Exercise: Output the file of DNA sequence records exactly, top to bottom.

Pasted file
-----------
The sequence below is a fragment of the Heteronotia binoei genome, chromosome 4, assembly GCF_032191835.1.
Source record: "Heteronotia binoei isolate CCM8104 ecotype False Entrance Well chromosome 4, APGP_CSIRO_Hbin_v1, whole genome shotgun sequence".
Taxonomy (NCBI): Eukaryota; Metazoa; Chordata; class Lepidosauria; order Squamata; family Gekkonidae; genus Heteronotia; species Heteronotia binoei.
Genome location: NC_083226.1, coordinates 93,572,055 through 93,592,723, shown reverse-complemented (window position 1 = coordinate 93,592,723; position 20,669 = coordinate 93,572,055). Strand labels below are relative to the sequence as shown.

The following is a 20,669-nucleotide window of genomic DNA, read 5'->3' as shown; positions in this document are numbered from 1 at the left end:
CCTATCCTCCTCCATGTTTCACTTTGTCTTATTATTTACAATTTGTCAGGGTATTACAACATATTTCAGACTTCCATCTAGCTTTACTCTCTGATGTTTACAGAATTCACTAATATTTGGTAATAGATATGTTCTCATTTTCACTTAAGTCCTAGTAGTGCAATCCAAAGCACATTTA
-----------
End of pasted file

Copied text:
The sequence below is a fragment of the Heteronotia binoei genome, chromosome 4, assembly GCF_032191835.1.
Source record: "Heteronotia binoei isolate CCM8104 ecotype False Entrance Well chromosome 4, APGP_CSIRO_Hbin_v1, whole genome shotgun sequence".
Taxonomy (NCBI): Eukaryota; Metazoa; Chordata; class Lepidosauria; order Squamata; family Gekkonidae; genus Heteronotia; species Heteronotia binoei.
Genome location: NC_083226.1, coordinates 93,572,055 through 93,592,723, shown reverse-complemented (window position 1 = coordinate 93,592,723; position 20,669 = coordinate 93,572,055). Strand labels below are relative to the sequence as shown.

The following is a 20,669-nucleotide window of genomic DNA, read 5'->3' as shown; positions in this document are numbered from 1 at the left end:
CCTATCCTCCTCCATGTTTCACTTTGTCTTATTATTTACAATTTGTCAGGGTATTACAACATATTTCAGACTTCCATCTAGCTTTACTCTCTGATGTTTACAGAATTCACTAATATTTGGTAATAGATATGTTCTCATTTTCACTTAAGTCCTAGTAGTGCAATCCAAAGCACATTTA